Ancient weapon used by Hindu warriors reborn as fitness tool at Regina gym

Zack Yanyk opened Regina's Warrior Flow in June, which he says is Canada's first steel mace fitness studio and launched Western Canada's first competition dedicated to the ancient weapon.

The steel mace is derived from a weapon that dates back to the Middle Ages

Zack Yanyk is the owner of Warrior Flow in Regina that specializes in steel mace workout classes. (Samanda Brace/CBC)

The first time Zack Yanyk held a steel mace in his hand, he knew he wanted to teach a fitness class on it.

Derived from weapons used by Hindu warriors and other cultures dating back to the Middle Ages, the steel mace is a long staff made of metal with a weight offset on one end.

Yanyk discovered the mace more than two years ago while attending a week-long fitness training workshop in California.

Yanyk says he sometimes enters a mediation state while swinging the steel mace. The longest he has exercised in one session is just under six hours. (Samanda Brace/CBC News)

The disproportionate weight placement makes it a great tool to build core and rotational strength, Yanyk says, noting he lost 75 pounds in eight months exercising with it.

"There was nowhere in Saskatchewan or the Prairies at all that we're running classes on it. So I heard on a Kevin Smith podcast once that if you want something that doesn't exist you need to create it," he said.

He opened Regina's Warrior Flow in June, which he says is Canada's first steel mace fitness studio, and launched Western Canada's first competition dedicated to the ancient weapon.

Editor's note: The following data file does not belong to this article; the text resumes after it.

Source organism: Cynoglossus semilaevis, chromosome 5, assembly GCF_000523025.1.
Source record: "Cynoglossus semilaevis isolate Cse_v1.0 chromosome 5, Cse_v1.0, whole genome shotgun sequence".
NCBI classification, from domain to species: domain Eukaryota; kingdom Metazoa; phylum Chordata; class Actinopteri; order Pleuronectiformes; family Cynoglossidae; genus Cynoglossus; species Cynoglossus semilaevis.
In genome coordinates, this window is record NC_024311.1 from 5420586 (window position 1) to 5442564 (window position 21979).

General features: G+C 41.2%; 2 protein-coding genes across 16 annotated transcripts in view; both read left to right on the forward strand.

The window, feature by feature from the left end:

Zack Yanyk says he lost 75 pounds in eight months after discovering steel mace. (Submitted/Zack Yanyk)

He compares the rush he gets working with the weapon to a so-called runner's high, a sometimes euphoric feeling. 

Yanyk teaches different styles of steel mace in his studio. Some movements are adapted from training practices in India, where its called a gada, that are used in most competitions. 

There are also rhythmic movement patterns known as flow, and a boot camp style using the unique leverage aspects of the mace, which weigh between five and 30 kilograms.

The steel maces used at Warrior Flow range in weight from five to 30 kilograms. (Samanda Brace/CBC News)

 Caron Zora-Hertzog, one of Yanyk's first class participants, wanted to try out the mace to recover from a sports injury.

"It's a full-body workout. You would think you're just working on your shoulders and your arms but it's your core, it's your back, it's your abs. It is absolutely everything but it also works on mobility on all parts of your body," Zora-Hertzog said.

A year after her injury Zora-Hertzog is winning local competitions. She attends the studio three times a week with her own maces, each of which have their own name, from "Five Alive" to "Sergei."

"It's different. It's fun. It really really challenges you mentally and physically," she said.

Many of the classes include learning unique movement patterns using the steel mace. (Samanda Brace/CBC News)

"I think it's a little bit special compared to many other gyms or places that I've been at. Everybody is so supportive everybody encourages each other. Everyone has everyone's back."

Many of Yanyk's students have gone on to become certified coaches in steel mace, and one has opened her own studio Steel Mace Valkyrie.

"When you can find passion in a movement practice, that's when you going to see the results that you want," Yanyk said. "So find your passion, whatever it may be. Hopefully it's mace, but if it's not, find it and rock it until you get where you want to go."

Warrior Flow opened in June, and many students have embraced the unconventional work out. (Samanda Brace/CBC News)